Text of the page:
A lot or a little?
The parents' guide to what's in this movie.
What parents need to know
Parents need to know that Like Dandelion Dust deals with mature themes: domestic abuse, alcoholism, and adoption. While most of the actual violence isn't shown on screen, the resulting injuries -- both physical and emotional -- are on display throughout (including a cowering wife, a father pushing and squeezing his son until he's bruised, etc.). A main character is an alcoholic struggling with sobriety; he smokes heavily, and, in at least one scene, he drinks until he's very drunk. The film is based on a novel by well-known Christian author Karen Kingsbury and has faith-oriented undertones.
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What's the story?
After Wendy Porter's (Mira Sorvino) alcoholic husband, Rip (Barry Pepper), goes to prison for assaulting her, she discovers that she's pregnant. Forging Rip's signature on adoption papers, she gives Joey away at birth. The Campbells (Cole Hauser and Kate Levering) are ideal parents for the little boy, and he's loved and well cared for. Seven years later, when Rip is released from prison -- seemingly rehabilitated and ready to start a family -- Wendy tells him about Joey and the forgery. The two decide to try to find their child and get him back. Given misleading evidence, the law sides with the Porters and awards custody of Joey to them. But the Campbells are unwilling to give up the child they've raised and loved since birth. Each family uses every resource at hand to keep Joey with them. Events escalate, at great risk to the welfare of the little boy -- and both families.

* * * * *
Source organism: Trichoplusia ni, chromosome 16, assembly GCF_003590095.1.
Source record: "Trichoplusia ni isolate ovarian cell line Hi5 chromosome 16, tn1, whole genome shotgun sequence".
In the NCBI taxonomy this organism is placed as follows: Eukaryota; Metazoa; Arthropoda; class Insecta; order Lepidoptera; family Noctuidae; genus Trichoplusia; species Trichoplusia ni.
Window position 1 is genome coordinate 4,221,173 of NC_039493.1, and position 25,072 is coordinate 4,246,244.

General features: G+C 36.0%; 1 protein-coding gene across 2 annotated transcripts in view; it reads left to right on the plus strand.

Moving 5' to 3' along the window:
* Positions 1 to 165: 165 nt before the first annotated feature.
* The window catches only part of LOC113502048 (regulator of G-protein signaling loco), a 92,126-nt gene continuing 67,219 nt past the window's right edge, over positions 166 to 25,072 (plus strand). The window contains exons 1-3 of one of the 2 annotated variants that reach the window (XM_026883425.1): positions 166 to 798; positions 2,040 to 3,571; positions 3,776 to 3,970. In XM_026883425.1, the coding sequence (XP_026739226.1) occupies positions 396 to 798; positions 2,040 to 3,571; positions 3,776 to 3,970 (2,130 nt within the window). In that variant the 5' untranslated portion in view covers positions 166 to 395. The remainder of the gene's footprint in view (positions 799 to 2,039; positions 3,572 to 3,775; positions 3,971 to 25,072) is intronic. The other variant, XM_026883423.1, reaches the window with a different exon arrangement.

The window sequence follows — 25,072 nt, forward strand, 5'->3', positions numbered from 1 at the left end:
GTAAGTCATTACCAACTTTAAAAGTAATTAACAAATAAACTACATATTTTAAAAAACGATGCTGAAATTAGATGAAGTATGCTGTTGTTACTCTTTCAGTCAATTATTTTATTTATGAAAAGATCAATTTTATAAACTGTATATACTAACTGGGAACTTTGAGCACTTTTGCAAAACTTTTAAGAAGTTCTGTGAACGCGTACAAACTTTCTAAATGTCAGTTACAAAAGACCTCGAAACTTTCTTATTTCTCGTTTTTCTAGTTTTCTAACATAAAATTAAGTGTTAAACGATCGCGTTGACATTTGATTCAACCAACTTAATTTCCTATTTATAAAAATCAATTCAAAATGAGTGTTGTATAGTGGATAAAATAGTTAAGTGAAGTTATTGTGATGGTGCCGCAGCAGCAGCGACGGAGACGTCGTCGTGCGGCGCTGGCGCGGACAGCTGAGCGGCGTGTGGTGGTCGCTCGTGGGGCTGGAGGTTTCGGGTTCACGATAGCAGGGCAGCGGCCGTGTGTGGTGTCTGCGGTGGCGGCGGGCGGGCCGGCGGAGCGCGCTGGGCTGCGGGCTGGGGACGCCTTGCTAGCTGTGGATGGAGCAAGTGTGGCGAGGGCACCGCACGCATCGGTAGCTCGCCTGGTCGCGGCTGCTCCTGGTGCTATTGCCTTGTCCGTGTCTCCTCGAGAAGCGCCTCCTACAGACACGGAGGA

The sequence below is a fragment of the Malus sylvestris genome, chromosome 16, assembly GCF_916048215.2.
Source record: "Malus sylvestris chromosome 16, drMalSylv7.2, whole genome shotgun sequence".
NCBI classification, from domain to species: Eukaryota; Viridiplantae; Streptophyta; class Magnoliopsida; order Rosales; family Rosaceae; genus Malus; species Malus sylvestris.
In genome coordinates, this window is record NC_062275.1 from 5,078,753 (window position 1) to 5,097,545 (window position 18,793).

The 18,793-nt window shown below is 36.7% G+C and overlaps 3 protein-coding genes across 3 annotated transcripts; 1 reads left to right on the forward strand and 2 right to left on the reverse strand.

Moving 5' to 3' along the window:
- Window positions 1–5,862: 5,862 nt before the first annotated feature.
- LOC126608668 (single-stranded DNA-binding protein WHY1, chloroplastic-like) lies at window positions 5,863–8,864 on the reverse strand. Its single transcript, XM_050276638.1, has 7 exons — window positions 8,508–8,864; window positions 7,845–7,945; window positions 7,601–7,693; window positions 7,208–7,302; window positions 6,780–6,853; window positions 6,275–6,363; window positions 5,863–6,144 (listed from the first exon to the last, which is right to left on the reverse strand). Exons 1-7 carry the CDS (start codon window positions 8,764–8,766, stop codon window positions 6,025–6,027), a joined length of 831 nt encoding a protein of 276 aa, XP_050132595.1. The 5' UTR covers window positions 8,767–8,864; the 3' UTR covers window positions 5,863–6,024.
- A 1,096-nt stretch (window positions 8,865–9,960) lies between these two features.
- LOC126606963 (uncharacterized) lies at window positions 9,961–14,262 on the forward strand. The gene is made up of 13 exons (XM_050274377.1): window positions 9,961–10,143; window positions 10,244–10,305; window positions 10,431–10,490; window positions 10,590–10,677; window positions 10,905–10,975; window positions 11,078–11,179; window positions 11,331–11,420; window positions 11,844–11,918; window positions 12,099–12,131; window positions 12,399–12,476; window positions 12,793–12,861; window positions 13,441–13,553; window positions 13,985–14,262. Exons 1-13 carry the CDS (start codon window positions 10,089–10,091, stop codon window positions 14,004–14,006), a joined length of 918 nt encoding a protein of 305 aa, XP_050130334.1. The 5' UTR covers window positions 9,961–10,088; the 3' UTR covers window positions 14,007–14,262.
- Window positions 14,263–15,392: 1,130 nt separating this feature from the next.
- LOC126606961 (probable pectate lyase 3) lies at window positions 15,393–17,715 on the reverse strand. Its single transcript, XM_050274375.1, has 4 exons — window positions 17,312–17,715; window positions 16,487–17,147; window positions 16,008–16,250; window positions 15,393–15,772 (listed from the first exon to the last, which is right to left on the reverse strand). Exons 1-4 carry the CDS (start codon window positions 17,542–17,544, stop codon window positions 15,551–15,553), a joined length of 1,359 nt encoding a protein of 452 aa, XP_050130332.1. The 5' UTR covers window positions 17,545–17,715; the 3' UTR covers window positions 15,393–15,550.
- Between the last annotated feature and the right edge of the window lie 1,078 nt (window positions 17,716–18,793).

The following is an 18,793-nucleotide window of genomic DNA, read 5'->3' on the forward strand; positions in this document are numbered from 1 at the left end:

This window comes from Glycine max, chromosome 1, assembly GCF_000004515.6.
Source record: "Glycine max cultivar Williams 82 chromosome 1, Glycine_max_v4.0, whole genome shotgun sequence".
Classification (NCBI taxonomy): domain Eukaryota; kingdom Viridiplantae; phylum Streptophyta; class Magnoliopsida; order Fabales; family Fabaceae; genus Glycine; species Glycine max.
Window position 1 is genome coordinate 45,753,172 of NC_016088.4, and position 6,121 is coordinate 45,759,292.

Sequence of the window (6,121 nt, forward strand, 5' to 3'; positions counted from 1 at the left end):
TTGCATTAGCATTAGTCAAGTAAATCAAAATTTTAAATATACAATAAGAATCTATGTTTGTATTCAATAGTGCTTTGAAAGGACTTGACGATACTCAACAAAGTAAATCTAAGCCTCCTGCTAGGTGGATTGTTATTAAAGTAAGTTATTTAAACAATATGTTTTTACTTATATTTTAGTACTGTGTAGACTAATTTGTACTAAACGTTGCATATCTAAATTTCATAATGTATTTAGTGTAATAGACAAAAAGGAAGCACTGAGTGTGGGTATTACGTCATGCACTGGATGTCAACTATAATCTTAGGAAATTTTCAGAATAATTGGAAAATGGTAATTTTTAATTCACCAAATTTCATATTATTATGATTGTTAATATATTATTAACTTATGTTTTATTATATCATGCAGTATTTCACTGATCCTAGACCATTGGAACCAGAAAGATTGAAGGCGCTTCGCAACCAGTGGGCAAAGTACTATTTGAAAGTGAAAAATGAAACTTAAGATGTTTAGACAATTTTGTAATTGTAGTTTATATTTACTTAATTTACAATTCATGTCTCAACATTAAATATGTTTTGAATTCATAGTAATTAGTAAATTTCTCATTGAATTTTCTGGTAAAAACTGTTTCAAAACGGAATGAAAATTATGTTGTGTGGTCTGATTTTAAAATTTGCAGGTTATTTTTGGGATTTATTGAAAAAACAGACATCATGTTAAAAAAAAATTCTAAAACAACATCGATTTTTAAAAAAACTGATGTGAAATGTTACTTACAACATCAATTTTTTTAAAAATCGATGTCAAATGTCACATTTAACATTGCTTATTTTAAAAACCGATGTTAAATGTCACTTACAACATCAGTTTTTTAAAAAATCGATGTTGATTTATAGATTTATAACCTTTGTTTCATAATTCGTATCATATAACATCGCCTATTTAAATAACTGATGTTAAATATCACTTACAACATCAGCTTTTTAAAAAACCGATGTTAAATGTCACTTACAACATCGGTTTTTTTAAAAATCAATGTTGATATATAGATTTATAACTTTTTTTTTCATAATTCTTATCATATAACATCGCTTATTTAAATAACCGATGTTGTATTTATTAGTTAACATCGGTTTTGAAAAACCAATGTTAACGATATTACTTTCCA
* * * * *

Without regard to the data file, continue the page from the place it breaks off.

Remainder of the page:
Is it any good?
LIKE DANDELION DUST is a film made with integrity, strong performances from the players, and an effort to avoid the cliches and treacly melodrama often associated with movies of this genre. It's even-handed through at least two-thirds of the story, until the filmmakers "stack the deck" somewhat so that one family or the other can end up with Joey. Though made by a Christian production company and based on a novel by a well-known Christian author, the film stresses the human and societal implications of the dilemma and its resolution rather than the religious.
Talk to your kids about ...
Families can talk about alcoholism and its effects on the families of the alcoholic. Do you think this movie portrays alcoholism accurately? What resources are available for families or kids affected by alcoholism in your community? Is teen drinking a problem where you live?
Characters in the movie end up breaking the law in order to do what they think is the right thing. Did they have to face consequences for their actions? Should they? Is there ever a good reason to break the law?
- In theaters: September 24, 2010
- On DVD or streaming: January 25, 2011
- Cast: Barry Pepper, Cole Hauser, Mira Sorvino
- Director: Jon Gunn
- Studio: Twentieth Century Fox Home Entertainment
- Genre: Drama
- Run time: 100 minutes
- MPAA rating: PG-13
- MPAA explanation: mature thematic material, including domestic violence and alcohol abuse
- Last updated: September 21, 2019
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